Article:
DOCTORS today seem to have more letters behind their names than ever before. Most of my colleagues have diplomas or master’s degrees in public health, health policy, business or law, and a number of friends are “double doctors” with a medical degree and a PhD. Many of the interns I speak with have started or are planning further university study.
What is our newfound obsession with this post-nominal alphabet soup?
I believe it relates to two key factors.
First, there is an oversupply of metropolitan-based doctors in Australia. As growing numbers of doctors compete for the same number of positions, there is a necessity to differentiate oneself from the pack. Hospitals and colleges reinforce this by their points-based systems of selecting doctors with a heavy focus on qualifications and research. No longer is it considered good enough to be a fine clinician. Now you also need to be a leader, a scholar or an Olympic medallist.
The default option to enhance one’s employability is to pursue further education. While some doctors go back to university to diversify their career, the majority of my colleagues are accruing additional certificates, diplomas and master’s degrees to secure a prized training position or a future consultant job. The same applies to research – it’s no longer an optional extra for those passionate about scientific inquiry but an obligatory task to stay in the game, which results in research output focused on quantity over quality.
Second, imposter syndrome is endemic in our profession. Many doctors have a sense of insecurity about their knowledge and place in the medical hierarchy. This can manifest as reluctance in doctors to speak about an issue unless they hold a specific qualification that they believe affords them the right to have a strong opinion. This state of affairs reflects the adage by Bertrand Russell in his 1933 essay, The triumph of stupidity, that:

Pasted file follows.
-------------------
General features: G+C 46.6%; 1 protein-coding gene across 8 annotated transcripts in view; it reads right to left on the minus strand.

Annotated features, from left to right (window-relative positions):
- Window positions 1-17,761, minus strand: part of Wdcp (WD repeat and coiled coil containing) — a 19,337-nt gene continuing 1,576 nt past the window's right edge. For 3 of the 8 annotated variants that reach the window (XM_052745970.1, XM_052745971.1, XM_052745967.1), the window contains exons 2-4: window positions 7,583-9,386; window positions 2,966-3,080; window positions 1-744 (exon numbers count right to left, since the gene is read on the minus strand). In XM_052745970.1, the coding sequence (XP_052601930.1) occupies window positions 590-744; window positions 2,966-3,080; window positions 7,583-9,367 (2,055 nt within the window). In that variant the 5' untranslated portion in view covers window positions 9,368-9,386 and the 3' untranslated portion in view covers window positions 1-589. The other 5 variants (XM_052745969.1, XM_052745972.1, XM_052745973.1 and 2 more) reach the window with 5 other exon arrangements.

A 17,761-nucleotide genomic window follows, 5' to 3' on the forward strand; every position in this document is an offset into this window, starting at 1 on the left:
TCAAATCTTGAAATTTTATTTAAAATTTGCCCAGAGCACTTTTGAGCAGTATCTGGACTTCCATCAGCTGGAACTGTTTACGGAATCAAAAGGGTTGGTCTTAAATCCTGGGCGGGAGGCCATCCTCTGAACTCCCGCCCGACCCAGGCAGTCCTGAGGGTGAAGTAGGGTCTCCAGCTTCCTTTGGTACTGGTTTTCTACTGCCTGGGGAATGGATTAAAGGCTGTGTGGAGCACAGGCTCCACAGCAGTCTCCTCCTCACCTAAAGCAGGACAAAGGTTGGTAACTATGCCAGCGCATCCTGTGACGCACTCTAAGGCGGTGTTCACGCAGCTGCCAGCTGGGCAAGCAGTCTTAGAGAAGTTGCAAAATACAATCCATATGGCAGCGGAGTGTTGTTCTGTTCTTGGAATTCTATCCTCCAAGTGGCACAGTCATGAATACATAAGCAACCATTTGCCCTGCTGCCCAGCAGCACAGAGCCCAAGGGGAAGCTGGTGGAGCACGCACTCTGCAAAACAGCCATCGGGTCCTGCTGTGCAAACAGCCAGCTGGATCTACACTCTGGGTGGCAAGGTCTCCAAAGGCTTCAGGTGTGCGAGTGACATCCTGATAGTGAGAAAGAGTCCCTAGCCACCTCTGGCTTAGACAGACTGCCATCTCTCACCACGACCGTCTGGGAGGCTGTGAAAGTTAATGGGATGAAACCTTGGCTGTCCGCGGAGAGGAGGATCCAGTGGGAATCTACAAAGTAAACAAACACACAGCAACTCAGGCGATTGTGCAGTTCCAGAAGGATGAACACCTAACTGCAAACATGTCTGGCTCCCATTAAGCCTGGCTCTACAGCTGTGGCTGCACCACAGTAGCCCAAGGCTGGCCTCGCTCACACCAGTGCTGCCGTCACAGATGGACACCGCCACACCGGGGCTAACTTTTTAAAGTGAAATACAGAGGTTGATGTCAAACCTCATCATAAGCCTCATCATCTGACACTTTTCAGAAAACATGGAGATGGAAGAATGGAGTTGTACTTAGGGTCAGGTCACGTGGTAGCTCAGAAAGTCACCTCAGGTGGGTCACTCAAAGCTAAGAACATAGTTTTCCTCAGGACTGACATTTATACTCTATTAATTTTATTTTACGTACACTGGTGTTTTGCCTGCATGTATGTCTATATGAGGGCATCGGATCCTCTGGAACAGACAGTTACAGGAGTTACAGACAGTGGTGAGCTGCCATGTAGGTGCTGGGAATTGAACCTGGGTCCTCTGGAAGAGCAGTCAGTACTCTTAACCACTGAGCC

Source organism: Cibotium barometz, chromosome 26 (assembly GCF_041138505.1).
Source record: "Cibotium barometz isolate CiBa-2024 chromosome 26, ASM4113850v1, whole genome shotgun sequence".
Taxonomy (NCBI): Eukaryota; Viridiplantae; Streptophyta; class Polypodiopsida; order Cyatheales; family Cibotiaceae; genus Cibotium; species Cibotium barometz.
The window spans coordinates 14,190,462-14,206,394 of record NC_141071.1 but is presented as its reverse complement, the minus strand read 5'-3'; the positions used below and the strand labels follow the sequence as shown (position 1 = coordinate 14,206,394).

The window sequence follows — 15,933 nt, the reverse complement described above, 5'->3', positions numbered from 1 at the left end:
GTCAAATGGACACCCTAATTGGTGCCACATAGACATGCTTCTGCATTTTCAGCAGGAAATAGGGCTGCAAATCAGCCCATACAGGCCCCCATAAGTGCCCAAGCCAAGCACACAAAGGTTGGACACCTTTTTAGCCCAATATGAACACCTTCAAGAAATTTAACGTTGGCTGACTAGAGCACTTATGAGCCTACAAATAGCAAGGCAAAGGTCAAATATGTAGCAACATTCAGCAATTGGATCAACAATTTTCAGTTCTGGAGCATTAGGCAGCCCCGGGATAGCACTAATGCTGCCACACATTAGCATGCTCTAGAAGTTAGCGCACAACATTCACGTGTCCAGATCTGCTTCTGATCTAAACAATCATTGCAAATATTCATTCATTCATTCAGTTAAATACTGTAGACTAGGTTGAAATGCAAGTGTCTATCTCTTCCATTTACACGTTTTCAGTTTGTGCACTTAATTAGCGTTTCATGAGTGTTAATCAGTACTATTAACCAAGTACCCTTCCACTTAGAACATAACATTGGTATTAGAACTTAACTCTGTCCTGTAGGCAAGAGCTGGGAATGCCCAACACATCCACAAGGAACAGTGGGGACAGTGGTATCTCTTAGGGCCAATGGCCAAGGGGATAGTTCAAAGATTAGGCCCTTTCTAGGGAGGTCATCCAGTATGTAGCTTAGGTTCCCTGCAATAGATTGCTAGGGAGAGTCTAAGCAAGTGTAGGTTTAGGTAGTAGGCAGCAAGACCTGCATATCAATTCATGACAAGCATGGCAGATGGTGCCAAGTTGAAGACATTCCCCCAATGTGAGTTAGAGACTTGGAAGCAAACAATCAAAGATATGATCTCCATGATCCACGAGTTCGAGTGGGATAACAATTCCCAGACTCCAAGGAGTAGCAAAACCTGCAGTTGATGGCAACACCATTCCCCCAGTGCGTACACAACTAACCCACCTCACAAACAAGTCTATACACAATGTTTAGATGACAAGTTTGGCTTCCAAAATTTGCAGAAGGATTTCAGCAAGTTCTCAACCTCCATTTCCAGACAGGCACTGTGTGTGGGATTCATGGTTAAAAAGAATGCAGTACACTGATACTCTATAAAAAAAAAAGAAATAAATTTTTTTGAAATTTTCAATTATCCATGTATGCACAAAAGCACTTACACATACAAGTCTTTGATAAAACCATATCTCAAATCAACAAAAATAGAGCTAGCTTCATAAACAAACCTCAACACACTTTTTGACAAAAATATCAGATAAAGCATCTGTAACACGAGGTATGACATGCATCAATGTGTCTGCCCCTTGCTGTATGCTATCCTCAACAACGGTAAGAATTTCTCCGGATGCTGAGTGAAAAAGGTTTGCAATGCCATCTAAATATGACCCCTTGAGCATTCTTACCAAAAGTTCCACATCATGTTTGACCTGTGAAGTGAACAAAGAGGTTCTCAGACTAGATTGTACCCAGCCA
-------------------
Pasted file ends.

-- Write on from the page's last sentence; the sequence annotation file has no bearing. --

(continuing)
“… in the modern world the stupid are cocksure while the intelligent are full of doubt”.
In lieu of clinical experience, which can’t be fast-tracked, some doctors acquire additional qualifications to ameliorate this uncomfortable self-doubt.
Perhaps these two factors have nothing to do with it. Whatever the cause, I believe the relentless focus on accruing more and more post-nominals is misguided. It takes time away from one’s clinical work, personal pursuits and precious leisure activities. It leads to financial debt and, in some cases, emotional debt.
At the end of my training, I will have 22 letters behind my name, 11 of which are unnecessary for my career goal to work as a regionally based psychiatrist. I rue the tens of thousands of dollars spent and the time sacrificed with family and friends for those letters.
At the beginning of the university year and as my colleagues are preparing themselves for a busy year of “work, study, sleep, repeat” – long hours juggling post-graduate study with hectic clinical jobs, research, college exams, continuing professional development, extracurricular activities, and family and social commitments – I encourage them to reflect on what is most important to them. Is the extra university qualification an added value or a distraction? Some post-graduate qualifications are now so ubiquitous they’ve lost the quality signal they once provided.
When is a doctor educated enough? Does one need a plethora of post-nominals to be educated enough, or is this just a sign of the inexorable pace of the rat race in medicine? My view is that a medical degree and a college fellowship are probably enough education for most of us.
Dr Malcolm Forbes is a psychiatry registrar at Royal Children’s Hospital in Melbourne and holds an honorary position as Clinical Senior Lecturer at the University of Melbourne.
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